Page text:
Currently there is debate about whether antidepressants play a role in worsening depression and causing the emergence of suicidality in certain patients. It is particularly important to monitor patients for suicidal ideation during the initiation phase of treatment. Clinicians should consider discontinuing medication in patients whose depression is persistently worse or whose emergent suicidality is severe, abrupt in onset, or was not part of the presenting symptoms. All psychotropic medications should be stopped slowly.
Other agents such as bupropion, mirtazapine, and venlafaxine are also relatively safe and well tolerated. As with SSRIs, clinicians should be aware of drug interactions involving cytochrome P450 isoenzymes that may alter medication serum levels (see Appendix II: Interactions Between HIV-Related Medications And Psychotropic Medications). These agents and SSRIs may require a trial of up to 6 to 8 weeks at maximal doses to achieve the expected benefit.
Clinicians should monitor serum drug levels to ensure appropriate dosing of tricyclic antidepressants when there are concerns about adherence, absorption, or drug interactions.
If patients cannot tolerate SSRIs or any of the newer antidepressant medications, TCAs may be equally effective. TCAs have anticholinergic side effects, such as sedation and constipation, which may be useful to patients suffering from insomnia and chronic diarrhea, respectively. TCAs also cause weight gain and may be useful in treating neuropathic pain. However, HIV-infected patients, particularly those with more advanced disease, are more sensitive to and less able to tolerate anticholinergic side effects of TCAs. Anticholinergic effects include dry mouth, blurred vision, cognitive impairment, or orthostasis and may lead to non-adherence or treatment failure.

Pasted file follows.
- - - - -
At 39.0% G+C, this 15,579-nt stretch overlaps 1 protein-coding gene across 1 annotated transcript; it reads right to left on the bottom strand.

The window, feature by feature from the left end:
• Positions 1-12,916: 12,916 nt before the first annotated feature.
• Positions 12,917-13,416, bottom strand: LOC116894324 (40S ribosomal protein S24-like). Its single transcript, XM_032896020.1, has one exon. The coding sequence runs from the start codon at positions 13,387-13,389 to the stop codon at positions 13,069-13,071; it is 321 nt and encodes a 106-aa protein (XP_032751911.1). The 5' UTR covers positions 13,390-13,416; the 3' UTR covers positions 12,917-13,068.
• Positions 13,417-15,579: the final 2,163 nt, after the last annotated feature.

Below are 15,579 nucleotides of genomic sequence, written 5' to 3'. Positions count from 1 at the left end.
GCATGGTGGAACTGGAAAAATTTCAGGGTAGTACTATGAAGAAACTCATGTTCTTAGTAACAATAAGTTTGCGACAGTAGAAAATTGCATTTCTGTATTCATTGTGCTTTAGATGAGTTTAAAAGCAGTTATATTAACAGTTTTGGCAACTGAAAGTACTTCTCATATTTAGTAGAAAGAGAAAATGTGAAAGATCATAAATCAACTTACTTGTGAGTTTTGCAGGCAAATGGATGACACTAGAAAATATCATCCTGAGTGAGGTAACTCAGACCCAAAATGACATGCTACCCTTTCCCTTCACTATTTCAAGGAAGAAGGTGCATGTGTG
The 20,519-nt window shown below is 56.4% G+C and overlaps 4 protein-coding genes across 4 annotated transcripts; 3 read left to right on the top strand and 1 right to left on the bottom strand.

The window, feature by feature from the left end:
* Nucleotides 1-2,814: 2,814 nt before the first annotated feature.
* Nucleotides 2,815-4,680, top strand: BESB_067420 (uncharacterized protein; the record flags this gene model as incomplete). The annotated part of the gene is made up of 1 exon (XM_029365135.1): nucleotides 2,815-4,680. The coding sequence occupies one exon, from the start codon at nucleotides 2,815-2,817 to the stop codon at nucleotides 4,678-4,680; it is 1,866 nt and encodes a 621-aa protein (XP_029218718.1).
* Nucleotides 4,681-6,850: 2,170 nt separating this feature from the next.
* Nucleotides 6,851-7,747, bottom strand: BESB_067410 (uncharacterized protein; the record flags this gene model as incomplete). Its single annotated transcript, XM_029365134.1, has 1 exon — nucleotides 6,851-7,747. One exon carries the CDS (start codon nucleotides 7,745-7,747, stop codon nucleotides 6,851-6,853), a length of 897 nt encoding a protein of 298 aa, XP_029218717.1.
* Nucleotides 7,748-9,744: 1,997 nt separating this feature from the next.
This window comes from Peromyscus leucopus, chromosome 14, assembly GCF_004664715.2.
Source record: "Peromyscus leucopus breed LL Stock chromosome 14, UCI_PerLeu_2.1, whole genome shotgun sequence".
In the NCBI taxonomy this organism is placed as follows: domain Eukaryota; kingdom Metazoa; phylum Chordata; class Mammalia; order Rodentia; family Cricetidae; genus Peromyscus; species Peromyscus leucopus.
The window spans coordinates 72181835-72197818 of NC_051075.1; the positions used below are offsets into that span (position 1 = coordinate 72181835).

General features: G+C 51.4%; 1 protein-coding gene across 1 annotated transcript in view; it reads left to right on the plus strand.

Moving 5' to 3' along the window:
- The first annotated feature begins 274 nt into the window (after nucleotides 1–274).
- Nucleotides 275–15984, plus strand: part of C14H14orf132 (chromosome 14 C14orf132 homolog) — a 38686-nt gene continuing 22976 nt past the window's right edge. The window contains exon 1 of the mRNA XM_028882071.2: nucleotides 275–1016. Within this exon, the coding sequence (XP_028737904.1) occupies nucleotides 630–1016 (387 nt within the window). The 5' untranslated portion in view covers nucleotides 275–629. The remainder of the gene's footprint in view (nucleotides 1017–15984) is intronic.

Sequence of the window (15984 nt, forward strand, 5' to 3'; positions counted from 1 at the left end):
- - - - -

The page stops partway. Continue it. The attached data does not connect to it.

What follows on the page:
Treatment failure is primarily caused by underdosing or inadequate length of treatment. Monitoring serum levels and ensuring a full 6-week trial at appropriate dosing is necessary to achieve the best effect and may be particularly important when there are concerns about adherence, absorption, or drug interactions. Because TCAs can be lethal in overdose, an SSRI may be a safer choice for patients at risk for suicide.
Increased levels of TCAs may result when concomitantly used with PIs or NNRTIs (see Appendix II: Interactions Between HIV-Related Medications And Psychotropic Medications).
Psychostimulants may be used when depressive symptoms include psychomotor slowing and fatigue in patients with more advanced immunosuppression and/or CNS involvement with HIV. Advantages include more rapid onset of action and fewer drug-drug interactions with ART.
Clinicians should refer patients for psychotherapy in the following situations:
- When basic supportive psychoeducational interventions are deemed ineffective in alleviating mood symptoms
- When patients with depressive symptoms refuse (or prefer not to take) recommended psychotropic medication
- When situational events precipitate mild to moderate depressive symptoms
- When patients appear to have difficulty accepting the diagnosis of a mood disorder (especially when this appears to cause high-risk behavior or non-adherence to medication)